The consignments with PPEs, medicines and Actemra were sent as humanitarian assistance through the Iranian embassy in Delhi, which arranged a special Mahan Air flight to get the supplies to Tehran. Here, the customs department cleared the consignment, except for the cold storage box containing the Actemra.
“We were first worried whether the consignment would reach at all, given the sanctions and the lockdown. But when the customs held the Actemra, it felt as though all the efforts made to get this drug to the critical patients in Yazd would be wasted if the stock didn’t reach on time,” Dr Cama recounted. Intervention from the Iranian foreign ministry helped clear the consignment, which was delivered at the Shahid Sadoughi University of Medical Sciences in Yazd after a seven-hour drive. (Embassy officials in Delhi did not comment on the story.)
The supplies had reached Iran just before India announced phase one of the lockdown on 24 March — and just in time to help critically ill patients. A Yazd-based nurse who was fighting for her life recovered, and recently met her family. And since the medicines, food and welfare kits their brethren in other parts of the world had collected and sent for their aid far exceeded the requirements of the Zoroastrians in Yazd, the supplies could be used for the benefit of those from other communities as well. “There are not enough Zoroastrians for our charity in the world. And we don’t just work for our community, but for all of humanity,” Dr Cama noted.
The Shahid Sadoughi University administers nine hospitals and over 90 clinics in Yazd province, so the ventilators and aid will be used for other patients as well. On 8 May, foreign minister Zarif thanked the Indian Parsi community for their aid, tweeting: “The Parsis of India — Zoroastrians whose ancestors long ago emigrated to India — have remained ever faithful in their love for Iran. Grateful for their #Covid19 package for Iranians.”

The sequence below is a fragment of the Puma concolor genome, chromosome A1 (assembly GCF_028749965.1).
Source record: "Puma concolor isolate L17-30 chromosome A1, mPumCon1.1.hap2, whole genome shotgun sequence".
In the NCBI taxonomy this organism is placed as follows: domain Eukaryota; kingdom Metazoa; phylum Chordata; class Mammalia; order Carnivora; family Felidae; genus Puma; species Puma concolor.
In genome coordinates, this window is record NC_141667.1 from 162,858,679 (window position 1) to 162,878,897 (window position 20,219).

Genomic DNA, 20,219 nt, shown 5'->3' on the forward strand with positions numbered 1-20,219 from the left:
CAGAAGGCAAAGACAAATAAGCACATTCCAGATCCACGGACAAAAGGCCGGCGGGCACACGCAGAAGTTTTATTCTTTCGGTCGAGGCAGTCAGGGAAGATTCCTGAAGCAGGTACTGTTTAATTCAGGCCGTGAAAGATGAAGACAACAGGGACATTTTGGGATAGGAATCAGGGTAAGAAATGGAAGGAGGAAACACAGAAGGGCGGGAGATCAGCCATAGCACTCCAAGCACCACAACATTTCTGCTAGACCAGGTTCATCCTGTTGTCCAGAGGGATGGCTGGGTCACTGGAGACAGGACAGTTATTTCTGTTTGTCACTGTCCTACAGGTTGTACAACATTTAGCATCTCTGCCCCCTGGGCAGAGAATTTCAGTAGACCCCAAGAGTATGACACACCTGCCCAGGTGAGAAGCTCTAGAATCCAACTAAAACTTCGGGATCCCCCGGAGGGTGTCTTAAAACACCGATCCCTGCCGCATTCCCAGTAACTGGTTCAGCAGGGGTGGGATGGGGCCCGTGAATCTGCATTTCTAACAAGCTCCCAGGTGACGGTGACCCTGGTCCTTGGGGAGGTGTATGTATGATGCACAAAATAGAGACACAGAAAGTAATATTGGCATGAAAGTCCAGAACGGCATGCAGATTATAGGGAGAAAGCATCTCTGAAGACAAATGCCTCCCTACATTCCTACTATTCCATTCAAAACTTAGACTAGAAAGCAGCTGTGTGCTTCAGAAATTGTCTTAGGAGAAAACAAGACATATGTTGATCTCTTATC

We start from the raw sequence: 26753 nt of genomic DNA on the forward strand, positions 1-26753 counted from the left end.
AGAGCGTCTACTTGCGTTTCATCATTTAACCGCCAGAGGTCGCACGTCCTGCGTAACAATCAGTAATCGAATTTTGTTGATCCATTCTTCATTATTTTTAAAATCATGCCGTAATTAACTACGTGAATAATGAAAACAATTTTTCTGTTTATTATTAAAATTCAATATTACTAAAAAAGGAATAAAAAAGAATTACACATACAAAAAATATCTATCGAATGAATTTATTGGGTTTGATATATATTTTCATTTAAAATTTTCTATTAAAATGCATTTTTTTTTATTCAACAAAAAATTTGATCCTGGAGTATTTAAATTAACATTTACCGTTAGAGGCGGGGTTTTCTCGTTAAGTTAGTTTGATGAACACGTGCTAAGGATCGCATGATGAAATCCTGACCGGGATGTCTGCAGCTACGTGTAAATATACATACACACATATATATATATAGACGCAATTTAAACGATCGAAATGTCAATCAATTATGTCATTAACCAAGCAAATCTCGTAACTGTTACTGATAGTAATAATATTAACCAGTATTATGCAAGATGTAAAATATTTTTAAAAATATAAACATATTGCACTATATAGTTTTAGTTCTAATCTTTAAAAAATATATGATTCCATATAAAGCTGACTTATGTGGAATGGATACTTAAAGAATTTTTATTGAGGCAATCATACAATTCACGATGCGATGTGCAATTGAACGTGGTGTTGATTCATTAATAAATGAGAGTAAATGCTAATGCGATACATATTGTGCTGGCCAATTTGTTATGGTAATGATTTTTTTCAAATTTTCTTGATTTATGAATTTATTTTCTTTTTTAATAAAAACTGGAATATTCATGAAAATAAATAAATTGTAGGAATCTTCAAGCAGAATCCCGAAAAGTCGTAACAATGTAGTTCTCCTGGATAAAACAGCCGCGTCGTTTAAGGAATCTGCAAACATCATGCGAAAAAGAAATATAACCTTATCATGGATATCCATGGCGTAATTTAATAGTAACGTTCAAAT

India's Ministry of External Affairs also sent medicines and testing kits to Iran on 15 March, as part of its medical diplomacy.
Zoroastrians from Iran, fleeing persecution from Arab rulers after the fall of the Sassanian Empire in 652 CE, first arrived on India shores in the year 963, their ships landing at Sanjan in Gujarat. A distinctive community of these Zoroastrian refugees, known as Parsis, then developed in India. Iran — lost homeland — remains strongly etched in the memories of the Zoroastrian community scattered worldwide.
The Irani Zorostarian Anjuman in Mumbai was formed to maintain ties between the community in India and Iran. The association was active in raising funds to repair fire temples, assisting in welfare, schooling and health of impoverished Zoroastrians in Yazd, Kerman and Tehran, until the Foreign Exchange Regulation legislation in 1973 banned transfer of funds outside India without the permission of the RBI. Gaiv Irani, the association’s vice president, said the Parsi community was quick to respond to the crisis given the short window of time, but could not extend as much help as they would have liked, to all Iranians in need.
Iranian researcher Mohammad Hekmat, whose PhD dissertation is on the Parsi Zoroastrians, was approached by the community for help in getting aid across to Iran, and readily took on the role of mediator — co-ordinating with the embassy, shipping, clearance, customs and translating between Delhi and Yazd. “The Parsis come from the land of Iran, where we possess a strong sense of hamdeli — helping each other,” Hekmat told this correspondent. “And the crisis was the best time to reinforce the deep relations between Parsis and Iran.”